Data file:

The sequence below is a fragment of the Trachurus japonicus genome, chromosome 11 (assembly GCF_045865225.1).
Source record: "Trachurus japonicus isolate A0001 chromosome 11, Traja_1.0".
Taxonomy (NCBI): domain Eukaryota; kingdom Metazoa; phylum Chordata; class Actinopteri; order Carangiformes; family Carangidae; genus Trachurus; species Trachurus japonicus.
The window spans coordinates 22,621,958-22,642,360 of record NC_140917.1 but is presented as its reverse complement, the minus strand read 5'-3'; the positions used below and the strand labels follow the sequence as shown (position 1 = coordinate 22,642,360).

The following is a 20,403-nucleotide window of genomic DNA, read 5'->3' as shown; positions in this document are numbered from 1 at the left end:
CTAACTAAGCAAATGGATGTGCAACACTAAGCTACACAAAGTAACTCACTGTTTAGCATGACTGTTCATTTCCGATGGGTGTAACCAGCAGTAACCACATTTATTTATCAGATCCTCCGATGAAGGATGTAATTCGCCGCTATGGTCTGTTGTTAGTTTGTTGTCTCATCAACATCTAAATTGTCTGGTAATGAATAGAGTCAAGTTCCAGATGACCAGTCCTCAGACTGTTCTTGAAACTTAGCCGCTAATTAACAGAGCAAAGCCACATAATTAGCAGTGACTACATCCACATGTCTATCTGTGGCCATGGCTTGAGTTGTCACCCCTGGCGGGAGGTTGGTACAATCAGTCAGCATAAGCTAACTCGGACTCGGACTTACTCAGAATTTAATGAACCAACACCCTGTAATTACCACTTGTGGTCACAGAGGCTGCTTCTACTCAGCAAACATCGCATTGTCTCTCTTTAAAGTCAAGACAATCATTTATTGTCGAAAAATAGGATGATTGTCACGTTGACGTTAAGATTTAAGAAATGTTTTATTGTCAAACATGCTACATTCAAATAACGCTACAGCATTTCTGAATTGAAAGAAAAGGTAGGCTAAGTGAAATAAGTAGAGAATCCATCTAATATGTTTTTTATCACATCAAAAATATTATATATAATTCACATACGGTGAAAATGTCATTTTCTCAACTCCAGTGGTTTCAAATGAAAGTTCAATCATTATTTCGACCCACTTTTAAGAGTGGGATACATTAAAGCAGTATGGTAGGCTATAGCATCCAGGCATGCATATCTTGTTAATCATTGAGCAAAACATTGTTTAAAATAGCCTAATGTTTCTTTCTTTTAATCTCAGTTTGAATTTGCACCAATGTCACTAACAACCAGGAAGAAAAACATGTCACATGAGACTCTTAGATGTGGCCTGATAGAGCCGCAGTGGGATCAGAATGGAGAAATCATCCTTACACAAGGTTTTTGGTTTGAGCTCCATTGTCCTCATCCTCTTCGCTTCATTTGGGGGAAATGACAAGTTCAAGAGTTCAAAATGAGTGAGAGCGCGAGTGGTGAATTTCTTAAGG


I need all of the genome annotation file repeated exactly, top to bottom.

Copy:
The sequence below is a fragment of the Trachurus japonicus genome, chromosome 11 (assembly GCF_045865225.1).
Source record: "Trachurus japonicus isolate A0001 chromosome 11, Traja_1.0".
Taxonomy (NCBI): domain Eukaryota; kingdom Metazoa; phylum Chordata; class Actinopteri; order Carangiformes; family Carangidae; genus Trachurus; species Trachurus japonicus.
The window spans coordinates 22,621,958-22,642,360 of record NC_140917.1 but is presented as its reverse complement, the minus strand read 5'-3'; the positions used below and the strand labels follow the sequence as shown (position 1 = coordinate 22,642,360).

The following is a 20,403-nucleotide window of genomic DNA, read 5'->3' as shown; positions in this document are numbered from 1 at the left end:
CTAACTAAGCAAATGGATGTGCAACACTAAGCTACACAAAGTAACTCACTGTTTAGCATGACTGTTCATTTCCGATGGGTGTAACCAGCAGTAACCACATTTATTTATCAGATCCTCCGATGAAGGATGTAATTCGCCGCTATGGTCTGTTGTTAGTTTGTTGTCTCATCAACATCTAAATTGTCTGGTAATGAATAGAGTCAAGTTCCAGATGACCAGTCCTCAGACTGTTCTTGAAACTTAGCCGCTAATTAACAGAGCAAAGCCACATAATTAGCAGTGACTACATCCACATGTCTATCTGTGGCCATGGCTTGAGTTGTCACCCCTGGCGGGAGGTTGGTACAATCAGTCAGCATAAGCTAACTCGGACTCGGACTTACTCAGAATTTAATGAACCAACACCCTGTAATTACCACTTGTGGTCACAGAGGCTGCTTCTACTCAGCAAACATCGCATTGTCTCTCTTTAAAGTCAAGACAATCATTTATTGTCGAAAAATAGGATGATTGTCACGTTGACGTTAAGATTTAAGAAATGTTTTATTGTCAAACATGCTACATTCAAATAACGCTACAGCATTTCTGAATTGAAAGAAAAGGTAGGCTAAGTGAAATAAGTAGAGAATCCATCTAATATGTTTTTTATCACATCAAAAATATTATATATAATTCACATACGGTGAAAATGTCATTTTCTCAACTCCAGTGGTTTCAAATGAAAGTTCAATCATTATTTCGACCCACTTTTAAGAGTGGGATACATTAAAGCAGTATGGTAGGCTATAGCATCCAGGCATGCATATCTTGTTAATCATTGAGCAAAACATTGTTTAAAATAGCCTAATGTTTCTTTCTTTTAATCTCAGTTTGAATTTGCACCAATGTCACTAACAACCAGGAAGAAAAACATGTCACATGAGACTCTTAGATGTGGCCTGATAGAGCCGCAGTGGGATCAGAATGGAGAAATCATCCTTACACAAGGTTTTTGGTTTGAGCTCCATTGTCCTCATCCTCTTCGCTTCATTTGGGGGAAATGACAAGTTCAAGAGTTCAAAATGAGTGAGAGCGCGAGTGGTGAATTTCTTAAGG